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US Ramps Up Pressure on Beijing Amid Tensions Over COVID-19 Outbreak and S China Sea

© AFP 2021 / STRThis aerial photo taken on January 2, 2017 shows a Chinese navy formation, including the aircraft carrier Liaoning (C), during military drills in the South China Sea
This aerial photo taken on January 2, 2017 shows a Chinese navy formation, including the aircraft carrier Liaoning (C), during military drills in the South China Sea - Sputnik International
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On Thursday, President Donald Trump announced that the US could completely sever diplomatic relations with China over the ongoing coronavirus crisis.

Washington is intensifying its military pressure on Beijing amid growing tensions over the South China Sea as the White House accuses Chinese authorities of exploiting the coronavirus pandemic in order to strengthen their regional clout.

US Navy Captain Michael Kafka, a spokesperson for the American military's Indo-Pacific Command, told CNN that "the People's Republic of China is attempting to use the regional focus on COVID [-19] to assertively advance its own interests".

On the South China Sea, Kafka pledged that the US would continue to conduct a "global Freedom of Navigation operations programme in which US Navy ships safely and professionally challenge excessive maritime claims, including those" in the area.

CC0 / / USS Nimitz, USS Chosin, USS Sampson, and USS Pinkney in South China Sea (File)
US Ramps Up Pressure on Beijing Amid Tensions Over COVID-19 Outbreak and S China Sea - Sputnik International
USS Nimitz, USS Chosin, USS Sampson, and USS Pinkney in South China Sea (File)

He recalled that the US is also going ahead with "routine transits through the Taiwan Strait to further demonstrate that the United States will fly, sail, and operate anywhere that international law allows".

The statement was made as a Pentagon official underlined that the coronavirus outbreak would not prevent the US military from responding to Chinese actions.

"We have the capability and capacity to provide long range fires anywhere, anytime and can bring overwhelming firepower, even during the pandemic", according to General Timothy Ray, commander of the Air Force Global Strike command which oversees the bomber force in the area.

The US Navy Pacific Fleet, in turn, announced on Wednesday that all of its submarines in the area were at sea to carry out operations "in support of a free and open Indo-Pacific region amidst the pandemic caused by the coronavirus".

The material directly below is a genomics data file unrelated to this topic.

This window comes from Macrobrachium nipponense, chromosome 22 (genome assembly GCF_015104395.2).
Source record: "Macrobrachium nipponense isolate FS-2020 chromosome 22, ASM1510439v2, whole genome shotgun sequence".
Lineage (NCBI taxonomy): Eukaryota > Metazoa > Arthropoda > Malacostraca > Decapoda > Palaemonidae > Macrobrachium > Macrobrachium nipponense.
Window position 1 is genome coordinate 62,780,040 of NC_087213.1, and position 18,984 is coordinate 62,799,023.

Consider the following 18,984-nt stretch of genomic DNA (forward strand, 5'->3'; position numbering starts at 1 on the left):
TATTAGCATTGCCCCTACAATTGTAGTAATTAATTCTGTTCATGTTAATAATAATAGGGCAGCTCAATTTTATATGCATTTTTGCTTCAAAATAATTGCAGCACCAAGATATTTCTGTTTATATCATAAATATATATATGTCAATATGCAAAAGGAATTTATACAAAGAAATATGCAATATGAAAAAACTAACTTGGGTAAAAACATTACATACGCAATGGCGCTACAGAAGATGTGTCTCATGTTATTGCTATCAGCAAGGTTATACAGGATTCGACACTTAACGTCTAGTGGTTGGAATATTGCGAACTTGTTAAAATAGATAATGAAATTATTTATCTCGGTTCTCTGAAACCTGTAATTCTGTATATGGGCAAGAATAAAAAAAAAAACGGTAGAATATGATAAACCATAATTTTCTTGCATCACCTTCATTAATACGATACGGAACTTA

This was echoed by Pentagon spokesman Dave Eastburn who told CNN that the US Department of Defence is concerned over China’s "increasing, opportunistic activity to coerce its neighbours and press its unlawful maritime claims in the South China Sea, while the region and the world is focused on addressing the COVID-19  pandemic".

The view was backed by Admiral John Aquilino, the commander of the US Pacific Fleet, who underscored the American military’s adherence to "a rules-based order in the South China Sea" and determination to "continue to champion freedom of the seas and the rule of law".

Li Huamin, spokesperson for the Chinese People's Liberation Army Southern Theatre Command, responded by urging the US to concentrate on "its own business with pandemic prevention and control, make more contributions to the global fight against COVID-19, and immediately stop military operations that are detrimental to regional security, peace, and stability".

The remarks were preceded by the US Air Force (USAF) saying in a statement late last month that two USAF B-1B Lancer bombers had made a 32-hour round-trip flight from South Dakota "to conduct operations over the South China Sea" as part of a bomber task force mission.

"This operation demonstrates the US Air Force’s dynamic force employment model in line with the National Defence Strategy’s objectives of strategic predictability with persistent bomber presence, assuring allies and partners", the statement pointed out at the time.

© AP Photo / Bullit MarquezChinese structures and buildings on the man-made Subi Reef at the Spratlys group of islands are seen 18 kilometers (11 miles) away from the Philippine-claimed Thitu Island off the disputed South China Sea
US Ramps Up Pressure on Beijing Amid Tensions Over COVID-19 Outbreak and S China Sea - Sputnik International
Chinese structures and buildings on the man-made Subi Reef at the Spratlys group of islands are seen 18 kilometers (11 miles) away from the Philippine-claimed Thitu Island off the disputed South China Sea

Apart from Beijing, the Spratly Islands and Paracel Islands, which are among the more frequently disputed South China Sea territories, are also claimed by the Philippines, Vietnam, Brunei, Malaysia, and Taiwan. The US has no claims to the territories, but it has repeatedly sent its military vessels to the South China Sea to fulfil "freedom of navigation" missions, slammed by Beijing as "provocations".

President Donald Trump on Thursday announced that the US could completely cut off diplomatic relations with China over the ongoing coronavirus crisis and save at least half a trillion dollars by doing so. This came as POTUS floats the idea of imposing tariffs against Beijing as a response to its so-called mishandling of the novel coronavirus which Trump earlier claimed originated in a Chinese biolab.

Beijing has repeatedly rejected the allegations, with Chinese Foreign Ministry spokesperson Hua Chunying calling on the US last month to "handle its domestic affairs properly first", rather than attempt to shift blame and focus onto China.
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